Terry Zink's Cyber Security Blog

Discussing Internet security in (mostly) plain English

Sender authentication part 22: Introduction to encryption

Sender authentication part 22: Introduction to encryption

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It's been a long time since I took the unit on encryption in my 4th year Telecommunications class in university, but I did quite well in it (I believe I got 5/5 on the assignment).  For you see, the concept of encryption is relevant to our next section on email authentication: DomainKeys, a method of authentication created by Yahoo.

Before we get into DomainKeys, we first need to understand the basics of encryption (please note that this is not intended to be an extensive tutorial on encryption, I only plan to skim over it).  In the olden days, people needed ways of communicating messages securely between one another.  At first, they could send their trusted companions on horseback.  For example, a king would send a message with his assistant to the general out on the front lines.  As time passed, people started sending messages electronically because this was much quicker and you could push through more data in a shorter period of time.  But, the problem was security; if the message in transit was sensitive, if somebody intercepted the message then the secret information was no longer secret.

The idea behind encryption to encode the contents of the message such that even if the message is intercepted in transit, the person who intercepted it would be unable to read its contents.  Consider the following message:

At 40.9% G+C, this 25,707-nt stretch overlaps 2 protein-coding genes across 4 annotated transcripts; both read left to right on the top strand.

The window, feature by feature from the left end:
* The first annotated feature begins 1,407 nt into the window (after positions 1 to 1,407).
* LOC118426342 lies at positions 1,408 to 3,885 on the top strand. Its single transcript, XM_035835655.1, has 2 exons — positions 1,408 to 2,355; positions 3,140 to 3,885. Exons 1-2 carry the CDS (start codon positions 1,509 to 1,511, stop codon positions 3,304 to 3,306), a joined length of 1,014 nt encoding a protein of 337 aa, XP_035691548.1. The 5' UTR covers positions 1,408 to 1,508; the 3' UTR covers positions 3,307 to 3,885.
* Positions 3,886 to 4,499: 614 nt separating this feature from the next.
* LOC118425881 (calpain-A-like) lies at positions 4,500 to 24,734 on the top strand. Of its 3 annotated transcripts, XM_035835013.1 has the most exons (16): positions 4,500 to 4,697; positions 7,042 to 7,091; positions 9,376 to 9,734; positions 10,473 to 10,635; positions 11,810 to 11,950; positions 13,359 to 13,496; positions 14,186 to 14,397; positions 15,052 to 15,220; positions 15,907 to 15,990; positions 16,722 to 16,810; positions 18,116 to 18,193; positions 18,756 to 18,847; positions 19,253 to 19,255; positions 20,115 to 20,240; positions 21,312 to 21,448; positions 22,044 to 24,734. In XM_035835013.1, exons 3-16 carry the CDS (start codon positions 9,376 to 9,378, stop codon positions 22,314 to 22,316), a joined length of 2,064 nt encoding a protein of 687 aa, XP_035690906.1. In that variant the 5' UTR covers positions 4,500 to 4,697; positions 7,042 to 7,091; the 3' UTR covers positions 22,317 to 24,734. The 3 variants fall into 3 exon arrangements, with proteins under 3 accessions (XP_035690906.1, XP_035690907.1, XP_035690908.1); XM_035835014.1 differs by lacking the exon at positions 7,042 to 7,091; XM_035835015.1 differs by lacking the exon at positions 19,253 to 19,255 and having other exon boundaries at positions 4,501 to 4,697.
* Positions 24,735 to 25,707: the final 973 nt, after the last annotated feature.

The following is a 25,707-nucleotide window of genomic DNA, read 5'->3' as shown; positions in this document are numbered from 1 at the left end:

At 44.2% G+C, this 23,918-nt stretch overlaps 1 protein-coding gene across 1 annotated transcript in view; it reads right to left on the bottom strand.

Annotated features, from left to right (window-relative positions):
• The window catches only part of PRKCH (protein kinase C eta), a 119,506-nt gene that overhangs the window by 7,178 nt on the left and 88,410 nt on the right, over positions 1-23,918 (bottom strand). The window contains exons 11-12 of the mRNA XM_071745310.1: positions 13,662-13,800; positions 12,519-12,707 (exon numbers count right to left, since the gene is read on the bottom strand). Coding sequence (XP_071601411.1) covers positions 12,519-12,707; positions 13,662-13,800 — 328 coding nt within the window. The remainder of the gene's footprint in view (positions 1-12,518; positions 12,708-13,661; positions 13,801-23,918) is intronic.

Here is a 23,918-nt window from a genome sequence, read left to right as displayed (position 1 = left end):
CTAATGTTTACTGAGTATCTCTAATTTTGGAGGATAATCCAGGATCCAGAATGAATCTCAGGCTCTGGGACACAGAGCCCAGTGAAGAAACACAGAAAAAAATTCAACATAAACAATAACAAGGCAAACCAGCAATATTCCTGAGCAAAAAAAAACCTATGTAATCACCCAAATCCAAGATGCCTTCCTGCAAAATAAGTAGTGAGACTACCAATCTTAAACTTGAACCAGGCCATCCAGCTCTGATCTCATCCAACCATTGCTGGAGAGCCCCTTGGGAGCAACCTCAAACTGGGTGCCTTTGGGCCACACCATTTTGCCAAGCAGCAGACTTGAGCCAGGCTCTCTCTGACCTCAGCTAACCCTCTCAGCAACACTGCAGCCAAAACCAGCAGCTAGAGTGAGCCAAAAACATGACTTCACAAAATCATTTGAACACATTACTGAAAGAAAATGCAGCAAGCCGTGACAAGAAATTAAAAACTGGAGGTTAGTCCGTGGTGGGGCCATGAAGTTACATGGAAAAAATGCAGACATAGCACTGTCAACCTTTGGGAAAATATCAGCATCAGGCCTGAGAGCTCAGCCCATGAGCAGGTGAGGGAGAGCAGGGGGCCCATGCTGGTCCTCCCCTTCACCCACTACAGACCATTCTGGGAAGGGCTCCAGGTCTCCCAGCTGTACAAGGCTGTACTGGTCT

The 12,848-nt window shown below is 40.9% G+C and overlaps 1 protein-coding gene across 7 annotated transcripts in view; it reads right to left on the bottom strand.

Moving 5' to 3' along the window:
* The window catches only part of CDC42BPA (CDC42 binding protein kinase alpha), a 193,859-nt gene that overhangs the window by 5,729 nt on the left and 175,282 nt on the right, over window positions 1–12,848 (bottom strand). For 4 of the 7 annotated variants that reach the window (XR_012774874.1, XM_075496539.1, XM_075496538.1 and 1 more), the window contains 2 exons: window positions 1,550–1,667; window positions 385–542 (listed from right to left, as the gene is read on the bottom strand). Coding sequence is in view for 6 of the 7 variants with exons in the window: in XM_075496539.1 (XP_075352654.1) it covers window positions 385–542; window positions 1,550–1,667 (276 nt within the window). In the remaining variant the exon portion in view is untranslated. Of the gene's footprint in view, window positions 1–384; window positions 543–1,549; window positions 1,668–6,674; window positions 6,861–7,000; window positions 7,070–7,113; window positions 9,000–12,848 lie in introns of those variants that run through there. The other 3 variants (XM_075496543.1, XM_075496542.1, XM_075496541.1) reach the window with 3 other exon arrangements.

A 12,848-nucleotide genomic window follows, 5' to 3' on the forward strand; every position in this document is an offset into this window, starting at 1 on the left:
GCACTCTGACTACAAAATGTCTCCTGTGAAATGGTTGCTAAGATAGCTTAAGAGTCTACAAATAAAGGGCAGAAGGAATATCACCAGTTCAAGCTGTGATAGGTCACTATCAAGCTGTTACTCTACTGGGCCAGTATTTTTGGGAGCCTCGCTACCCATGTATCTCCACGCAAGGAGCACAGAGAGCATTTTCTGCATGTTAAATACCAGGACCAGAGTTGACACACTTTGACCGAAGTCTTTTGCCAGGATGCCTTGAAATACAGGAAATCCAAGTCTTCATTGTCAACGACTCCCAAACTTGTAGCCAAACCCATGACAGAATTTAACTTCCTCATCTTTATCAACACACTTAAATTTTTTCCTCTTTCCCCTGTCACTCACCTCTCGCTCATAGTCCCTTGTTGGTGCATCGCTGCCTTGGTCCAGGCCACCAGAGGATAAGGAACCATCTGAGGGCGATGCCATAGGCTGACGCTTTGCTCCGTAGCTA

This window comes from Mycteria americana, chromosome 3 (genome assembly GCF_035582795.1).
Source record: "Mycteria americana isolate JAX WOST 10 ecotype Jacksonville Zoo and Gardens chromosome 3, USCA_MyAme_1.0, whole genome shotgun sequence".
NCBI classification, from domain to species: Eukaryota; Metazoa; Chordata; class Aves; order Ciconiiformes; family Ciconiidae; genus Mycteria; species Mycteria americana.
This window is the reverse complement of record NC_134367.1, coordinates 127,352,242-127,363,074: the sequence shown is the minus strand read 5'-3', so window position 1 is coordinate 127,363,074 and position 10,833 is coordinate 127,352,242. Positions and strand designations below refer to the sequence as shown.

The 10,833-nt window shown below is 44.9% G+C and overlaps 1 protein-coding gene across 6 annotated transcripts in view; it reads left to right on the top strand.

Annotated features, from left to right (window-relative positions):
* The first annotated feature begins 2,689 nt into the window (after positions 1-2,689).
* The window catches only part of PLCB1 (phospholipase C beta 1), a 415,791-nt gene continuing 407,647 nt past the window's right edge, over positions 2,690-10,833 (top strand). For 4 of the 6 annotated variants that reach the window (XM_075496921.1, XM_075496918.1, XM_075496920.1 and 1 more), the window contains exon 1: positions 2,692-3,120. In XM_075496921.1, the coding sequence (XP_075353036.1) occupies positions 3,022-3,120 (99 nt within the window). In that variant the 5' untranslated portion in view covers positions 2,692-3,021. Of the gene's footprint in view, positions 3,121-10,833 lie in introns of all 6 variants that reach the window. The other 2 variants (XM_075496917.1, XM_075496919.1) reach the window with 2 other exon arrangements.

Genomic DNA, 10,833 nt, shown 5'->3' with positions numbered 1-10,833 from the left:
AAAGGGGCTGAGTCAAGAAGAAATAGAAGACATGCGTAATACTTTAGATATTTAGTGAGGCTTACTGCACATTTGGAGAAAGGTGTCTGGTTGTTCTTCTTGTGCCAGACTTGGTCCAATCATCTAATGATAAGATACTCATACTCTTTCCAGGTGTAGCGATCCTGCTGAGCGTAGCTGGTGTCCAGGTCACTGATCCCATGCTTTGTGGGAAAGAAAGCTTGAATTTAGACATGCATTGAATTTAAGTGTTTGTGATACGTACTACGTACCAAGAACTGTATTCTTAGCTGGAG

Ifmmp, J bn bo fodszqufe nfttbhf.

This text appears to be a bunch of gobble-de-gook (hmm, not unlike the hashbusters spammers put at the bottom of some of their messages), but it is actually an example of a substitution cipher.  The key is that each letter is actually the subsequent letter in the alphabet, in other words, B is substituted for A, C is switched for B, and so forth.  For the above, the message decrypted is the following:

Hello, I am an encrypted message.

Different types of substitutions can be used.  Above, I used a 1-character algorithm, but others can be used like a 3-character substitution or an 11-character substitution.  A 3-character substitution would be the following:

khoor, L dp dq hqfubswhg phvvdjh.

The thing about substitution ciphers is that they are very easy to break.  The more text you have, the more you can use statistical analysis to break the cipher.  For example, in the English language, the most common letter is the letter 'e'.  So, what you would do is look for the letter that occurs the most often and that would be a pretty good guess that it is the letter 'e'.  You could then look for a bunch of 3-letter-words and make a guess that the first letter is 't' and the second letter is 'h'.  In this way, you've guessed the letters for the word 'the'.  Other commonly occurring consonants are r, s, l and n.  Small, two-letter words are likely to be words such as in, of, on, at, it, and so forth.  Once you start getting the smaller words you can use a process of elimination to work your way backwards to find the rest of the letters.  Sometimes it is a process of trial-and-error to find the words that fit, but with enough iterations you can do it.

Computers are very good at iterating algorithms to find out patterns like this.  You can use a more complicated algorithm in the substitution cipher by doing things like the first letter is one letter out, the second is two letters, the third is three letters and then repeat the sequence.  However, given enough time, a computer could break this algorithm as well.  It probably wouldn't even take very long because substitution ciphers that work by switching out one letter for another are not complicated to reverse engineer.  We need to find a better algorithm.

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